Did Bucs put too much pressure on Aguayo?

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After the Buccaneers surprised everyone by taking a kicker with the 59th overall pick in the draft, G.M. Jason Licht explained the move by heaping superlatives on the player.

“I was very excited along with my staff and coaches about Roberto for a very long time,” Licht told PFT Live in May 2016. “It’s not often that you go into draft meetings or into a school visit and you come back and in fact I remember coming back. I made a visit to Florida State along with several other schools this year, like we always do, but came back and my wife she always asks, ‘Who did you like?’ And I said, ‘I like this Aguayo guy.’ And she was shocked. Because I had never talked about a kicker before. . . .

“He’s the best kicker I’ve ever seen coming out of college. . . . With the importance of special teams in this league is paramount and we talk about that all the time. So why not take who you think is the best kicker you’ve ever seen just to sure that up?”

Here’s why not. Because doing the unconventional thing and failing is the clearest path to widespread scrutiny.

Yes, it’s good that the Bucs admitted their mistake. But it was a pretty big mistake, perhaps exacerbated by the over-the-top faith that the team put in Aguayo, both by making him a second-round pick and then declaring to the world how great he had been, and in turn how great he would be.

Much was made of the fact that Aguayo had never missed a kick inside of 40 yards. Maybe too much, because something got inside Aguayo’s head, keeping him from replicating what he did in college.

There’s going to be critics everywhere, you know?” Aguayo told PFT Live in the days after he was drafted, regarding those questioning his status as a top-60 pick. “I think the Buccaneers and the coaching staff here made the right decision. I think you’re just going have to wait until the season gets here. I mean kickers, I think, they score points so they’re an offensive weapon and as we can see with the extra point moving back to 33 yards you know it’s gonna change the game. I think in the future that there’s going to be a lot more draft picks used on good kickers, and I think the kickers are gonna change the game.”

Aguayo’s experience could mean that fewer draft picks will be used on good kickers, because adding that extra potential for criticism could be the thing that causes a player who typically establishes himself in anonymity to never really find his groove, especially in light of the far more intense coverage and scrutiny in the 17 years since Sebastian Janikowski arrived in Oakland as a first-round pick.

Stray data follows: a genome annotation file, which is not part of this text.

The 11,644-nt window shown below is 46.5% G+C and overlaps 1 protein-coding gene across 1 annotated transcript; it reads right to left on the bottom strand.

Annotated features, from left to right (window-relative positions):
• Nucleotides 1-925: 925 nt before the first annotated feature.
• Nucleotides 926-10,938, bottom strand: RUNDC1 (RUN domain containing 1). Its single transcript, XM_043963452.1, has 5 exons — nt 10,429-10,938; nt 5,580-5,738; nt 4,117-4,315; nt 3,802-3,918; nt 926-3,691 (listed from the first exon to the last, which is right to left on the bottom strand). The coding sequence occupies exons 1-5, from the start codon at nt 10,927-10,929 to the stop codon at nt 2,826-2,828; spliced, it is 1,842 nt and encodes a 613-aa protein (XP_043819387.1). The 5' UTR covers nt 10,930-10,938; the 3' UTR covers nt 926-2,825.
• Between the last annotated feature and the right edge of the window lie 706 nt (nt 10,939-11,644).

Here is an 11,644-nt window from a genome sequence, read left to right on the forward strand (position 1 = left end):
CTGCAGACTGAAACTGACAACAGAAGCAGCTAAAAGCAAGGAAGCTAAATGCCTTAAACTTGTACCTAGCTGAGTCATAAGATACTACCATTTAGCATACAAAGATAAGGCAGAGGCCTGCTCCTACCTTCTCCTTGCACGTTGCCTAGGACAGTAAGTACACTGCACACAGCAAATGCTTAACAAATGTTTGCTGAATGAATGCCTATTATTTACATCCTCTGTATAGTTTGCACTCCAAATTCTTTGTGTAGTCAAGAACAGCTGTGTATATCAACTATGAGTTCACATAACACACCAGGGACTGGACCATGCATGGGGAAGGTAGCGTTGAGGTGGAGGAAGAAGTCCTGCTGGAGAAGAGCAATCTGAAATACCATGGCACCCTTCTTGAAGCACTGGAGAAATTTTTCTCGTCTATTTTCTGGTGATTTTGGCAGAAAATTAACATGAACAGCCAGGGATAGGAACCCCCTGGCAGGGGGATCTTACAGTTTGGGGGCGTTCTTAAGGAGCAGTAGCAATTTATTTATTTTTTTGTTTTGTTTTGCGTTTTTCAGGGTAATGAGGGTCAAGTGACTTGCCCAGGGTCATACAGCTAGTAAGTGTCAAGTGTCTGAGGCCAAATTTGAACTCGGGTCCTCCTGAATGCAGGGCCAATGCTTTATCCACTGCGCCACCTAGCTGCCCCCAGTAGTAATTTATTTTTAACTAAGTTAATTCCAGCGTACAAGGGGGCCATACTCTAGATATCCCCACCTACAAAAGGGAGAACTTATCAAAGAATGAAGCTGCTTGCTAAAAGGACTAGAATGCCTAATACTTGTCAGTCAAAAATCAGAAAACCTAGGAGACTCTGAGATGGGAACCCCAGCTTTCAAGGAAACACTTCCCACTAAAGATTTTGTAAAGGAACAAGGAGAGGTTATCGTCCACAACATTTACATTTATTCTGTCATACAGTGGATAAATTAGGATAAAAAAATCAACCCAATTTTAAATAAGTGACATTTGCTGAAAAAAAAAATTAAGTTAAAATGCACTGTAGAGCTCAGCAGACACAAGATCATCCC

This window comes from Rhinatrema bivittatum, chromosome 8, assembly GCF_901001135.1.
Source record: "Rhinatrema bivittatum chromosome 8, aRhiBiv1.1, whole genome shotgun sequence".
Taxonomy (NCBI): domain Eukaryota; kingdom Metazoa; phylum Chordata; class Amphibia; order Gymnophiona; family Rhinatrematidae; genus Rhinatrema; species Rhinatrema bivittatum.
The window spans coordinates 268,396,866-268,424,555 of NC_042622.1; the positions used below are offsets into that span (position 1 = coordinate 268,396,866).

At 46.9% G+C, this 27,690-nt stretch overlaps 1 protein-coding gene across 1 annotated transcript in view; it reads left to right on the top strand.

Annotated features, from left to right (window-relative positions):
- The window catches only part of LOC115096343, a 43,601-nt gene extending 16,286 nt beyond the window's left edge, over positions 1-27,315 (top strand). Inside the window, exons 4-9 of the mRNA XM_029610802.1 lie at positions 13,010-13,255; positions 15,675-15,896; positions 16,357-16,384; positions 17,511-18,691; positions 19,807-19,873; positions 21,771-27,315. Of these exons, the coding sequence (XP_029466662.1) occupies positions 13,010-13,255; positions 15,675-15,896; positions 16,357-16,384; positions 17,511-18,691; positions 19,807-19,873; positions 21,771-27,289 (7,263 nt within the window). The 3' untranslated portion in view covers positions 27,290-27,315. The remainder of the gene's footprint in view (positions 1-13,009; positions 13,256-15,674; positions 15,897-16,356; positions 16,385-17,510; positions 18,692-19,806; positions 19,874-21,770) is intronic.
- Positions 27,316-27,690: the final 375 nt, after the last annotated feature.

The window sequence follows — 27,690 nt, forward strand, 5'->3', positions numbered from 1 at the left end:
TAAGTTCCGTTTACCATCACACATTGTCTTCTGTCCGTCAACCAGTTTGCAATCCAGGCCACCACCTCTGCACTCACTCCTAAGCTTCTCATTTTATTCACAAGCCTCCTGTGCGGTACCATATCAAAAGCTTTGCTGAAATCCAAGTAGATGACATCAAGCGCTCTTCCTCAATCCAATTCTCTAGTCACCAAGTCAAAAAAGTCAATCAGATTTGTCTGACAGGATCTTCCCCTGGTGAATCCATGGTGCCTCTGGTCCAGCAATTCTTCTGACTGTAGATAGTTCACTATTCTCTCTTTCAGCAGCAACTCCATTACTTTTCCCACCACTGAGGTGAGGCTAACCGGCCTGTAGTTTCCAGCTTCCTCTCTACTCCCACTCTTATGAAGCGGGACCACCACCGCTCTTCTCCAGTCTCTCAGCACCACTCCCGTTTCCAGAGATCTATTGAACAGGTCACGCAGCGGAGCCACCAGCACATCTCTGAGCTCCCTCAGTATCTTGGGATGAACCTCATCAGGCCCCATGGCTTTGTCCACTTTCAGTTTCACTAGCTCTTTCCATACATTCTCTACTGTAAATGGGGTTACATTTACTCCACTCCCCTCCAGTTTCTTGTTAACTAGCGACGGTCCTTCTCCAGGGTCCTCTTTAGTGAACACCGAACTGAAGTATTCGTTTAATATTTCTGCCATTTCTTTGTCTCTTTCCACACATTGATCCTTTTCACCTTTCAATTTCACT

15 responses to “Did Bucs put too much pressure on Aguayo?

  1. I dont think they did. This kid was money in college. Probably the best college kicker ever, so his draft pedigree wasn’t surprising. Whats surprising is how bad he is in the pros. Who knows what the problem was.

  2. You can get a perfectly good kicker in the late rounds or, even better, find a proven free agent kicker who some team doesn’t want to give a pay raise to. There is no reason to draft a kicker high. Ever.

  3. Belichick got unrelenting annual criticism from the Boston media for drafting his kicker Gostkowski and basically everyone else he ever drafted or traded for. If a GM doesn’t have the guts to ignore armchair media experts, the team is going nowhere. Everybody misses on some, you move on.

  4. Funny how some kickers just fold in the NFL after great college careers.
    Aguayo was 3x 1st team all american, never missed within 40 yards & 3rd all time in FG% in college.
    Alex Henerey left as NCAA all time leader in FG% (now #2) & he washed out even though he hit for 82% in the pros (he rarely would even attempt a 50 plus yarder even indoors in DET)
    #1 is some guy named Brett Baer.
    The highest guy with a recognizable name might be “Cobra” Kai Forbath at 14 & he’s mainly know for his nickname.

  5. .
    Are we going to get multiple daily updates on Nick Folk? Let’s hope that Aguayo wasn’t singled out for scrutiny because he’s of Mexican descent. I’ve never seen one kicker put under a microscope like Aguayo. I’ve never seen another post that referenced missed FGs in practice.
    .

  6. He clearly couldn’t live up his draft status and his play was so wildly inconsistent (mostly mediocre to poor) that he wouldn’t have survived as long as he did if he was an undrafted free agent.

    The Bucs took a chance and it didn’t work out and they moved on from their mistake instead of letting it linger into the season. On to the next one.

  7. Bucs fans booed this guy in training camp last year. They are responsible for any shaken confidence too. Booing a rookie in training camp is never going to help anything.

  8. It is very different kicking exclusively in the South in college then it is in the NFL in places like The Meadowlands, Buffalo, Pittsburgh and Cleveland. Weather, wind, temperature and pressure.

  9. Would everyone agree that Sebastian Janikowski was a wasted first round pick? Yes he’s had a long career, but he’s only made the pro bowl once?

    Was drafting him that high Chucky’s decision?

  10. If I’m not mistaken, I believe handling pressure is the number one quality required of an NFL kicker.

  11. Would everyone agree that Sebastian Janikowski was a wasted first round pick? Yes he’s had a long career, but he’s only made the pro bowl once?
    =====

    Janikowski – 24th active FG% (80.38)
    Mason Crosby – 25th active FG% (80.36)

    Crosby was a 6th rounder. Sea Bass a 1st.

    Only 28 kickers qualify based on number of attempts.. 1 is currently not on a roster.. so only 2 active kickers are technically worse than those 2 guys.

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